We all have dreams. We all want to tick the next thing off our bucket lists. Maybe we want to run a marathon, earn a degree or be a musician. It’s not hard to imagine all of that in our heads. In reality, it’s usually hard to get there.
One of my dreams is to write and publish a book about what it means to be Asian Australian.
But writing a book and getting it on bookshelves doesn’t happen overnight. Dreams don’t happen overnight. It takes time for things to happen.
We have to be uncomfortable, be willing to learn if we want to make our dreams come true. Sometimes we don’t have everything it takes to reach our dreams. Yet. Most of my study days were spent memorising maths formulas like the typical Asian nerd, always struggling to string a proper sentence together. Then earlier this year I decided to write around 500 words each day on any topic that comes to mind and now, weaving words into stories comes easier to me.
So we need to be dedicated. We need to set aside time to do what it takes to achieve our dreams. If we don’t, we’re no step closer to doing so.
We need to be patient, brave and prepared to try again on the road to our dreams. Not everything on this path will go right; there will be setbacks and challenges. Hearing editors say, “No, that’s not what we’re after. Make your Asian article more general and relevant to non-Asian readers”, about articles I sent to them wasn’t encouraging. So I decided to blog to share my writing, to be a better writer.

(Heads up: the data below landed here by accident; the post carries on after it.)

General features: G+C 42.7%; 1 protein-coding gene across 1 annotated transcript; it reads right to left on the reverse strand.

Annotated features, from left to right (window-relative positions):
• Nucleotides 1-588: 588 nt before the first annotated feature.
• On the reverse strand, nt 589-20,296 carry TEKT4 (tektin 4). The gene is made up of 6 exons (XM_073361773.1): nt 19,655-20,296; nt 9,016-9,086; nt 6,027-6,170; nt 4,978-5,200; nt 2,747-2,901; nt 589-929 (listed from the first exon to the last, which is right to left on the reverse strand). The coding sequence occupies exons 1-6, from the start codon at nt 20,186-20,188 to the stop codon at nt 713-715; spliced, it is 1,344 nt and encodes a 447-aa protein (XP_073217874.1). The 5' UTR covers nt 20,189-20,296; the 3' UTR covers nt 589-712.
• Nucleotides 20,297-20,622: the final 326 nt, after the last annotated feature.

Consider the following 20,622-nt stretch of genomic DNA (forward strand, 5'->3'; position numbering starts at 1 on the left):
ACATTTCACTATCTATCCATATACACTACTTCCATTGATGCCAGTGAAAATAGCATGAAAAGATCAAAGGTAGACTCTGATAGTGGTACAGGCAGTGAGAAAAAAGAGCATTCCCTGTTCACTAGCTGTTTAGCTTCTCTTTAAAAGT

We have to be confident. We have to believe in ourselves, believe that we can make our dreams come true. For as long as I can remember, I doubted that I could be a writer because others around me didn’t take me seriously: colleagues thought writing was “my hobby”; my Chinese-Malaysian parents encouraged me to get hired in big, corporate companies. Then I started listening to myself. And sometimes we have to surround ourselves with the dreamers and the believers, those who’ll egg us on when we’re down, to keep believing.
Then again, sometimes dreams will just be dreams. For example, if we’re ninety years old, it might be a bit too late to reach our goal of climbing to the top of Mount Everest. We can’t make our dream of traveling the world come true if all of our money goes towards supporting our family. Some things are beyond our control.
So then, life goes on. And in a sense that means there is more to life than making our dreams a reality. Maybe it’s being content with what we have. Or appreciating the in-between, the small moments and the people we meet along on the journey to our dreams.
What’s your biggest dream? Have any of your dreams come true?